The first thing that technologists say when they think about how Gnutella works is, “It can’t possibly scale.” But that is simply not the case. Gnutella is an unconventional system and as such requires unconventional metrics. Millions of users may be using Gnutella simultaneously, but they will not all be visible to one another. That is the basic nature of a public, purely peer-to-peer network. Because there is no way to guarantee the quality of service throughout the network, it is impossible to guarantee that every node on the network can be reached by every other node on the network. In spite of that, Gnutella has many existing analogues.
Of all the analogues that exist, the most interesting two are cellular telephony and Ethernet.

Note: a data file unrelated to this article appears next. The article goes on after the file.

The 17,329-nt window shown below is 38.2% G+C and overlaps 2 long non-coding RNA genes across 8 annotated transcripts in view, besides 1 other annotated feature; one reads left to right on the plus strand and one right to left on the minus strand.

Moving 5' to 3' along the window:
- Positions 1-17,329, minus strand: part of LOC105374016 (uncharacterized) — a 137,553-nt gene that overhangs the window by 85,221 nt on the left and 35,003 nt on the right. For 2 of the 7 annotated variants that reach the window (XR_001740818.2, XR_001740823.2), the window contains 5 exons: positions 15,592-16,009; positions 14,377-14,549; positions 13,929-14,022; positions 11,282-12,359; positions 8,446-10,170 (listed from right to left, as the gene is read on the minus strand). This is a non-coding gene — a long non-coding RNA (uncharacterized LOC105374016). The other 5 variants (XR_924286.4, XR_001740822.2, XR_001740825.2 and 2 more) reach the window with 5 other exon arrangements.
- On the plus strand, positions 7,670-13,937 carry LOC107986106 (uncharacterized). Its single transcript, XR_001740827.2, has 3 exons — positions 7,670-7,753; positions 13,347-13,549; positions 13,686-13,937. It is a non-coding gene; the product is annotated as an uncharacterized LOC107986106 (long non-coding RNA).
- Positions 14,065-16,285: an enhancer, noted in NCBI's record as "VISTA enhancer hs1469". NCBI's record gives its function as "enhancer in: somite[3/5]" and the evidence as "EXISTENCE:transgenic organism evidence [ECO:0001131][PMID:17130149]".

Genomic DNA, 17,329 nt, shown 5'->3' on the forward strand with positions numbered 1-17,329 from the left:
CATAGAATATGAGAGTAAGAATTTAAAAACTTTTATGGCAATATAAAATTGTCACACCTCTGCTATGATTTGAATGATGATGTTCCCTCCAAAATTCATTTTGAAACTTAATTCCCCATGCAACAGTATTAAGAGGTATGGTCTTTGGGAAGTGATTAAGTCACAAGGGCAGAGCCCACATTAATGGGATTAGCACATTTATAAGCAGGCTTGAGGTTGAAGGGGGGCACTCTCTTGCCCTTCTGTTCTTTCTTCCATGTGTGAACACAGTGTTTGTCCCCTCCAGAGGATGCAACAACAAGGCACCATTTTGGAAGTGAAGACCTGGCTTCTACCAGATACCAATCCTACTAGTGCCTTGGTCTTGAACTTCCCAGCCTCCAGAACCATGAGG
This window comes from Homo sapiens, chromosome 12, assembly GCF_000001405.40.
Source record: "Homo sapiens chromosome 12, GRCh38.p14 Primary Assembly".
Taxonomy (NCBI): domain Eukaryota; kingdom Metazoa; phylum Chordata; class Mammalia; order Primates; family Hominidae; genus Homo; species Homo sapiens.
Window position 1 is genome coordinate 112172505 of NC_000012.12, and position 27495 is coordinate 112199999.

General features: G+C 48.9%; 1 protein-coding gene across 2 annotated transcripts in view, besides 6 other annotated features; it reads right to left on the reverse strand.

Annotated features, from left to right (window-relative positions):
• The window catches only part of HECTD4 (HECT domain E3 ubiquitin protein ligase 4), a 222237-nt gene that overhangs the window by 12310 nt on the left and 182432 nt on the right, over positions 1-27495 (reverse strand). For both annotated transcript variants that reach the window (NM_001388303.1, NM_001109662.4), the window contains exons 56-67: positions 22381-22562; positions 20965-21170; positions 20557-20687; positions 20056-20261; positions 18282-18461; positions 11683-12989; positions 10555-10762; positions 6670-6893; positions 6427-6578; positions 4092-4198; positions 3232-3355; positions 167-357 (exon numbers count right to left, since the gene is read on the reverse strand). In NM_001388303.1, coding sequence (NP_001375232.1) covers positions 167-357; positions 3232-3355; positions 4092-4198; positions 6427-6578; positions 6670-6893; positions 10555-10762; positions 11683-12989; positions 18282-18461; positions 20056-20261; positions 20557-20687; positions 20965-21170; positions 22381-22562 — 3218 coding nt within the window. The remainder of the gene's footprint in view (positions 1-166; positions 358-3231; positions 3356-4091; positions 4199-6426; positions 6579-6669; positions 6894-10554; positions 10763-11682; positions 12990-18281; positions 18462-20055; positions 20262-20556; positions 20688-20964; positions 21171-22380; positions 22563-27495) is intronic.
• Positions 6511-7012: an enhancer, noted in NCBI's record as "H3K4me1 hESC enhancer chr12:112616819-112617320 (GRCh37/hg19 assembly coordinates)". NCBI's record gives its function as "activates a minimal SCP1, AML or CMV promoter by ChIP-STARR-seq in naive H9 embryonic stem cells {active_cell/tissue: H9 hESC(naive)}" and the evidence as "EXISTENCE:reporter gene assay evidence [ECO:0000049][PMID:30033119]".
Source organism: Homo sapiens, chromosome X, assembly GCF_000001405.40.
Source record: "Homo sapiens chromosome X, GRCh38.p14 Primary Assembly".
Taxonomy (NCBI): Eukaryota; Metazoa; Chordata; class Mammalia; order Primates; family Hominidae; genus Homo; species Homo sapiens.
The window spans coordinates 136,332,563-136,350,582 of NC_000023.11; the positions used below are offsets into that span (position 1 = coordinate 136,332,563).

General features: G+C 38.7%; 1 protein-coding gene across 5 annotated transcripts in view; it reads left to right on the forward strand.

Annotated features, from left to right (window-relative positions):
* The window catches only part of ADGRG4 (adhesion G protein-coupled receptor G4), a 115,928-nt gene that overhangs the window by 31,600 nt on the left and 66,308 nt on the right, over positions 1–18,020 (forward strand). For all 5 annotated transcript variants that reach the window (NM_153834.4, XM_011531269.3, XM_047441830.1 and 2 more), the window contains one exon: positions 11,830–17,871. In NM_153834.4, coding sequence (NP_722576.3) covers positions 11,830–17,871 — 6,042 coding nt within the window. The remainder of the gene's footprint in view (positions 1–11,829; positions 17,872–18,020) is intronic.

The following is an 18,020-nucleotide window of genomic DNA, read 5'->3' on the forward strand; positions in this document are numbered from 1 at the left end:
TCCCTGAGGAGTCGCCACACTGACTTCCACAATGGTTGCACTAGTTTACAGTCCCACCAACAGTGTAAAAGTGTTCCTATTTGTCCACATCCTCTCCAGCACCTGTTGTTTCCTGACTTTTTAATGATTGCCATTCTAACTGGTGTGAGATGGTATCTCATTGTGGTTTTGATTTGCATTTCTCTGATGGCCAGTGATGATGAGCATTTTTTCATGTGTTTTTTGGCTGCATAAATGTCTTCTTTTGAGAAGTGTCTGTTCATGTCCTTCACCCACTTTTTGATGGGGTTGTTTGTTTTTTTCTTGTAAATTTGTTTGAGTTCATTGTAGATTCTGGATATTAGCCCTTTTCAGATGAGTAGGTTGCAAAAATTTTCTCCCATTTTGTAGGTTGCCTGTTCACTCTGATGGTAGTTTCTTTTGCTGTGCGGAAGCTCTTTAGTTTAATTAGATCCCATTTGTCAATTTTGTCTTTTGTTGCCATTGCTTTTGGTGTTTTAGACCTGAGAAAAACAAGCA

In Gnutella, there is a concept of a horizon. This is simply a restatement of the effect the TTL has on how far a packet can go before it dies, the attenuation of ripples on a pond. Gnutella’s standard horizon is seven hops. That means that from where you stand, you can see out seven hops. How far is that? Typically, a seven-hop radius combined with network conditions means about ten thousand nodes are within sight.
When Gnutella was younger, and the pond analogy hadn’t yet crossed my mind, I explained this effect as a horizon, because it was just like what happens when you are at the beach and the world seems to disappear after some distance (approximately five kilometers if you’re two meters tall). Of course, ...